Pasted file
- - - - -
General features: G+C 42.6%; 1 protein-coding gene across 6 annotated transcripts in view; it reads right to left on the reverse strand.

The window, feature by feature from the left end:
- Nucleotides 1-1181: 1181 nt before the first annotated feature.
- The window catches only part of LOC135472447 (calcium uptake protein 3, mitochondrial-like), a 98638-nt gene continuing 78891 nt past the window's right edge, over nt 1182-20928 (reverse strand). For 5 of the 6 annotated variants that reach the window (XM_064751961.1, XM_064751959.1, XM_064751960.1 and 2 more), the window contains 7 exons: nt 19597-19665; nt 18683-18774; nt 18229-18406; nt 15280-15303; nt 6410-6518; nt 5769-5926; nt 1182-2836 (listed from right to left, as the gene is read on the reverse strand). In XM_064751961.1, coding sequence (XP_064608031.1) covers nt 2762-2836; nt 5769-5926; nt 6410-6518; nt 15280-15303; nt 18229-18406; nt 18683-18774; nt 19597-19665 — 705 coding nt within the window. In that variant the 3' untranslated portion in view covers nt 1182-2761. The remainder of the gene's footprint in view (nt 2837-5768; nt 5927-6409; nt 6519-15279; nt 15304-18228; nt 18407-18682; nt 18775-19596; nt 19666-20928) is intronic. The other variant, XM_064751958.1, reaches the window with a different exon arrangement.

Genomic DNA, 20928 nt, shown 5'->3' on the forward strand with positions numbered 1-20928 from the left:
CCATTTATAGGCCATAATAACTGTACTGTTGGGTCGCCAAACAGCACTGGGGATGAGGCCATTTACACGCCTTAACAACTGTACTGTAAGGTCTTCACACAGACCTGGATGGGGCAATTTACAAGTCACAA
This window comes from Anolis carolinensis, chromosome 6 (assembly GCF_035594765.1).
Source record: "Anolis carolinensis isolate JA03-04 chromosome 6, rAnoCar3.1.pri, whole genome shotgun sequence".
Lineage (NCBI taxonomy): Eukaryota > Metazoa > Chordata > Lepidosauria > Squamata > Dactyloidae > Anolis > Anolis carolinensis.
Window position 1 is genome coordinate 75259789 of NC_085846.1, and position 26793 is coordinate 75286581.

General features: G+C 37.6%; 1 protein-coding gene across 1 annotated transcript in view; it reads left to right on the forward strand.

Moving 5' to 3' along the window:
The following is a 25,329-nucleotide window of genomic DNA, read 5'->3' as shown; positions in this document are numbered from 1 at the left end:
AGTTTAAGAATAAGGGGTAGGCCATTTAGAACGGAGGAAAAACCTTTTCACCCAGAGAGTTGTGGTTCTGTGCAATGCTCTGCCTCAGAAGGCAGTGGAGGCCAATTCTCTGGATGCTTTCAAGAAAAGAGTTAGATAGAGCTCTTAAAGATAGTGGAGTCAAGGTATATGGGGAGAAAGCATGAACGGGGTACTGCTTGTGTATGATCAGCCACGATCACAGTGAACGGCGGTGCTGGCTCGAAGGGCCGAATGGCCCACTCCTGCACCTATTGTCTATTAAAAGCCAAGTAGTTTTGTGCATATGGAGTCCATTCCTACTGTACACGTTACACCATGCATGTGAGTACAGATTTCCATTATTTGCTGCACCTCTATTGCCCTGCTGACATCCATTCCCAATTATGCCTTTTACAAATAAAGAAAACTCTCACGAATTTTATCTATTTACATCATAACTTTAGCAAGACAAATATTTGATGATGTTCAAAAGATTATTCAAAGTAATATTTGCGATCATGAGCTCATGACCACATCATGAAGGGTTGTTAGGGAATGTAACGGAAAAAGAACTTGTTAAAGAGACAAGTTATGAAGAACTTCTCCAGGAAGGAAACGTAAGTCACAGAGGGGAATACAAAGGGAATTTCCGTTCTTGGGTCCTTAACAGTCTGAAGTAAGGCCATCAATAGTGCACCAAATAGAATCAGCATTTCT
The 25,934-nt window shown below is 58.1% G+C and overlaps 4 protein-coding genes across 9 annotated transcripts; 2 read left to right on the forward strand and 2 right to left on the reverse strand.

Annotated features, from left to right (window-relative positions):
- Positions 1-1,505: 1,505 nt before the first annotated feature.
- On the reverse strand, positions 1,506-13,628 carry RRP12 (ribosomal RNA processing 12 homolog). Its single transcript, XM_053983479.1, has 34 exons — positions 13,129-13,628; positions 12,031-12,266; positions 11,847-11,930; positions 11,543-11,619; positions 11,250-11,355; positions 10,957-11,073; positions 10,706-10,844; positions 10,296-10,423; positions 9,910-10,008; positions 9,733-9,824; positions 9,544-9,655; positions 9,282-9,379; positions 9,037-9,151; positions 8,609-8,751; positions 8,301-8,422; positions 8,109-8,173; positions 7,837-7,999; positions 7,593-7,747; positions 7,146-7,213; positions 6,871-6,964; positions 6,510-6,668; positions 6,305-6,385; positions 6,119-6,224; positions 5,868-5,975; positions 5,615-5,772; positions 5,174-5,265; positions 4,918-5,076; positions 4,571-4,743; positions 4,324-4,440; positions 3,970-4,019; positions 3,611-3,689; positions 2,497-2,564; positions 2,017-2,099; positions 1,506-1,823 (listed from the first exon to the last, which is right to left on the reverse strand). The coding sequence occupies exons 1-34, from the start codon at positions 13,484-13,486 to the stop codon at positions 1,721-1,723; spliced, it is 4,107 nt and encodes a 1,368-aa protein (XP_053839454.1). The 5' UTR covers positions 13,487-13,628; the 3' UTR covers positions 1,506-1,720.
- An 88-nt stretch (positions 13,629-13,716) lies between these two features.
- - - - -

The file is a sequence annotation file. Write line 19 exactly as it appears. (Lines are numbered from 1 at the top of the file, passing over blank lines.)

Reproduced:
- An 88-nt stretch (positions 13,629-13,716) lies between these two features.